In addition to convening multidisciplinary, international work groups on such diagnostic categories as psychotic disorders and substance abuse disorders, Reed and his colleagues plan to launch a series of field studies to explore how clinicians themselves view mental and behavioral disorders. The goal is to make the revision more user-friendly by ensuring that its diagnostic categories align with actual clinical experience.
One area that probably will change is the way personality disorders are classified, predicts Roger K. Blashfield, PhD, a psychology professor at Auburn University in Auburn, Ala., who serves on the personality disorders work group. Current diagnostic criteria for personality disorders suffer from extensive overlap, says Blashfield, who emphasizes that his opinions are his own and not WHO’s official policy. Since about a quarter of patients who meet the criteria for one personality disorder will meet criteria for five or more, he says, some streamlining may be in order. Another problem the working group plans to address is the fact that clinicians in the developing world are often reluctant to use these diagnoses.
“The question is whether they are Western cultural stereotypes,” says Blashfield. “Or are they being avoided because they’re stigmatizing terms?”
In the work group on mental health disorders in children and adolescents, one major concern is the soaring rate of bipolar disorder diagnoses in children.
“We’ll be thinking about alternate diagnoses that could be given that could capture at least a portion of those children who receive bipolar disorder diagnoses, but may not truly be bipolar,” says Lochman.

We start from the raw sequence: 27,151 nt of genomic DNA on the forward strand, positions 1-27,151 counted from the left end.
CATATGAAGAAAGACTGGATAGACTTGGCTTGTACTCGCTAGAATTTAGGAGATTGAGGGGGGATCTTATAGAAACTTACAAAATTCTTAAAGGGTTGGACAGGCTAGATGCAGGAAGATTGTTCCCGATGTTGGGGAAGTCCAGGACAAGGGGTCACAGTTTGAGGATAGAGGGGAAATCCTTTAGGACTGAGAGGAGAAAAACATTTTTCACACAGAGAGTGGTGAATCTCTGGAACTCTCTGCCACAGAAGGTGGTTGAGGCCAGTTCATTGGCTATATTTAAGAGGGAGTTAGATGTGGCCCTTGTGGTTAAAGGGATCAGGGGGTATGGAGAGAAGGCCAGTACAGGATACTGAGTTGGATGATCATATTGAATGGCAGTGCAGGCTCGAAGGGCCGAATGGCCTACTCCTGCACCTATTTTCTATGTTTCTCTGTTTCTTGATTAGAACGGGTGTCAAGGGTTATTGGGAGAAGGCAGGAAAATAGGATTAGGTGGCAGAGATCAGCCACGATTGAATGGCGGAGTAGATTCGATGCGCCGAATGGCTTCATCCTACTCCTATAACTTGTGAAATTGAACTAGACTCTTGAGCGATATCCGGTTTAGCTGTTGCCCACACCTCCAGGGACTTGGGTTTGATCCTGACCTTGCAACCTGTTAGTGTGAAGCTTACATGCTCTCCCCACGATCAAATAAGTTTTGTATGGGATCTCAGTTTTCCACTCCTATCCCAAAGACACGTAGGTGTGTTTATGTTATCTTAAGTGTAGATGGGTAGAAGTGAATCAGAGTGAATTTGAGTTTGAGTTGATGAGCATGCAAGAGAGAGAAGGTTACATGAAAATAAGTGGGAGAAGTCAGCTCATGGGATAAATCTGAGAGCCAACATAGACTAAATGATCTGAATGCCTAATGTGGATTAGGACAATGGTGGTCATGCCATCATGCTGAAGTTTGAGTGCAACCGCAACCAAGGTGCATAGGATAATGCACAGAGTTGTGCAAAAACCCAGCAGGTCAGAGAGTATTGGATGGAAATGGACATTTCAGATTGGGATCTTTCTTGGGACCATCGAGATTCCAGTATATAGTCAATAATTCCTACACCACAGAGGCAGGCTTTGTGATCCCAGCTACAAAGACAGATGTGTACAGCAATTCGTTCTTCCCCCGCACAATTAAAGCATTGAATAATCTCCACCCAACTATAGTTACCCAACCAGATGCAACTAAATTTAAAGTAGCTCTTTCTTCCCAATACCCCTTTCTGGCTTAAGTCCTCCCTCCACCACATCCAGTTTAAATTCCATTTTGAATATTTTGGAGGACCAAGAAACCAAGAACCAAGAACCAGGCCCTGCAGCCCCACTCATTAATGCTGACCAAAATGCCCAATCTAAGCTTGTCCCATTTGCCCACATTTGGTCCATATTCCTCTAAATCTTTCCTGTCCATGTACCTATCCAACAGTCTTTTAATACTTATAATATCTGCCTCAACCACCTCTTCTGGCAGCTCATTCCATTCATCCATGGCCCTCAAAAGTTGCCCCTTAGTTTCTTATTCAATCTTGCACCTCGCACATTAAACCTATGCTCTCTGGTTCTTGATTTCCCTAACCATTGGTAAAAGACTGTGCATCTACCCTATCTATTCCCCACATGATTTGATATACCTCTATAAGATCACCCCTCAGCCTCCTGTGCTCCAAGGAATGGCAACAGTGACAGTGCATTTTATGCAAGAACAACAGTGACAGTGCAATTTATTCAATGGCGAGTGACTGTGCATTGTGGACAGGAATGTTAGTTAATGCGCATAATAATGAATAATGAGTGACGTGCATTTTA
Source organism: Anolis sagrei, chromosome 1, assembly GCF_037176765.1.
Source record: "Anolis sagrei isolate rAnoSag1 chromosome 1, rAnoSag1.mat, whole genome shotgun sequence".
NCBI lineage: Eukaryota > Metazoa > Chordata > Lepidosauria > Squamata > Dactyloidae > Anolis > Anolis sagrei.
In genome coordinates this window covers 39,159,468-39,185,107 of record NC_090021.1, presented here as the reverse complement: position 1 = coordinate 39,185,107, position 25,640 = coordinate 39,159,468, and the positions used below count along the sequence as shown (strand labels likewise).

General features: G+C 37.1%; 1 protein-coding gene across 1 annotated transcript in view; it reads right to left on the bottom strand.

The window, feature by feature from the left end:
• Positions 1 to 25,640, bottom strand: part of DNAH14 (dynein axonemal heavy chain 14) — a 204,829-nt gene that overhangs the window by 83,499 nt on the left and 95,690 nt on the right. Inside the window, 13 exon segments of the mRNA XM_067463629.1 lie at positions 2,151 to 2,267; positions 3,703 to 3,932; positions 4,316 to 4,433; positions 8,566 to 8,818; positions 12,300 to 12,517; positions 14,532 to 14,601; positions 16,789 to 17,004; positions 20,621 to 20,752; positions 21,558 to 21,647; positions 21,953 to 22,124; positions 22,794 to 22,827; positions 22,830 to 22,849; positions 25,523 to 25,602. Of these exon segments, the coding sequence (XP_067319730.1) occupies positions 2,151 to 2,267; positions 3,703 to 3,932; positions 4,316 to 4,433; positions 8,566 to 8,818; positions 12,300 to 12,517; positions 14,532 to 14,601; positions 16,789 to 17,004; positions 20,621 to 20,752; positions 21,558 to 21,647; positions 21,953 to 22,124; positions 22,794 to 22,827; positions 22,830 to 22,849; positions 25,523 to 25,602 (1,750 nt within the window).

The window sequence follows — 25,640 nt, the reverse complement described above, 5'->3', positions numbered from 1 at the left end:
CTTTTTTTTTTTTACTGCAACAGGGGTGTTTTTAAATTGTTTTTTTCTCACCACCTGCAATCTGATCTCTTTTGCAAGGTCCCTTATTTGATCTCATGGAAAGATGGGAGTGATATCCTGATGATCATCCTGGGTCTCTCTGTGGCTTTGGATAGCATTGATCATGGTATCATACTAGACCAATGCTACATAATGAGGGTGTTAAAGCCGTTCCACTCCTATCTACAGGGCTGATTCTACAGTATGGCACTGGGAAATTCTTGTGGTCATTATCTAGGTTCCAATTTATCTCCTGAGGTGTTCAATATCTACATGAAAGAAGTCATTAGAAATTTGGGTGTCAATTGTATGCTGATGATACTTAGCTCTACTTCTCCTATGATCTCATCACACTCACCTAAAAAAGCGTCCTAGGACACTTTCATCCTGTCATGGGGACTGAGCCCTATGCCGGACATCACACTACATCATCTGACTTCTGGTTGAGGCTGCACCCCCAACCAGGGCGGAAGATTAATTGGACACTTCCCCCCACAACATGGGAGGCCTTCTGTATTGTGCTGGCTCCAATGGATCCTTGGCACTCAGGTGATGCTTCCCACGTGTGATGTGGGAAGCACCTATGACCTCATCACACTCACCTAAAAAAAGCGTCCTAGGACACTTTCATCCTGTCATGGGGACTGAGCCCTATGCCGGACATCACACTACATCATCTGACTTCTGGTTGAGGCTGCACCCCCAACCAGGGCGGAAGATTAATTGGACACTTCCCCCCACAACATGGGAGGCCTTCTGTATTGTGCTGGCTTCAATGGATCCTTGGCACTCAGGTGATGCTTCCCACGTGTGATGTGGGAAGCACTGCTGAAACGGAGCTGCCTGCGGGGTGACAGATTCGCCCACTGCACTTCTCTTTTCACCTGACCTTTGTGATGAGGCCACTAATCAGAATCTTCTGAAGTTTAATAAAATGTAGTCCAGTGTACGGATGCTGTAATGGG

Another issue the group will tackle is whether to include callous and unemotional traits within the conduct disorder diagnosis or make them a separate diagnosis.
Because the Diagnostic and Statistical Manual of Mental Disorders (DSM) is also being revised, Reed and the various work groups are in close contact with the American Psychiatric Association as both groups grapple with these and other issues. The DSM’s fifth edition will be published in 2013.
The work group on children and adolescents has a liaison who is involved in the DSM revision, for instance. “We’ve received a lot of the working documents that have been developed by the DSM work groups,” says Lochman.
Implications for practitioners
Even when psychologists use DSM codes for making diagnoses, these must be converted to ICD codes for purposes of billing, reimbursement and health statistics reporting.
But, while the United States is still using ICD-9, most of the rest of the world uses the current version — ICD-10. The United States is set to adopt the ICD-10 in 2013 — just as everyone else starts preparing to use the ICD-11.
“The ICD-10 has been around for almost 20 years, and the U.S. has never converted to it — mostly because there are so many payers, so many systems, so many places where the conversion would need to happen,” says Bufka. “Everyone has always argued it would take too long and be too difficult.”
The shift to the ICD-10 and then the ICD-11 will require learning the new codes and possibly new diagnostic categories, depending on the extent of the revision.
“It may be that the final version of ICD-11 will look very different because of the greater involvement of more professions with different perspectives,” says Bufka.
APA will work with WHO and the U.S. Center for National Health Statistics to ensure that U.S. psychologists won’t have to undergo two big learning curves. This could happen through annual updates of ICD-10-Clinical Modification (ICD-10-CM) to bring it into line with ICD-11.
Everybody thinks that instead of having these dramatic revisions every 10 years, it would be better to have a more regular sort of updating process, says Reed. “This way,” he says, “within five or six years, the ICD-10-CM would have caught up to ICD-11, so there will be gradual changes rather than a big, sudden shift.”
Rebecca A. Clay is a writer in Washington, D.C.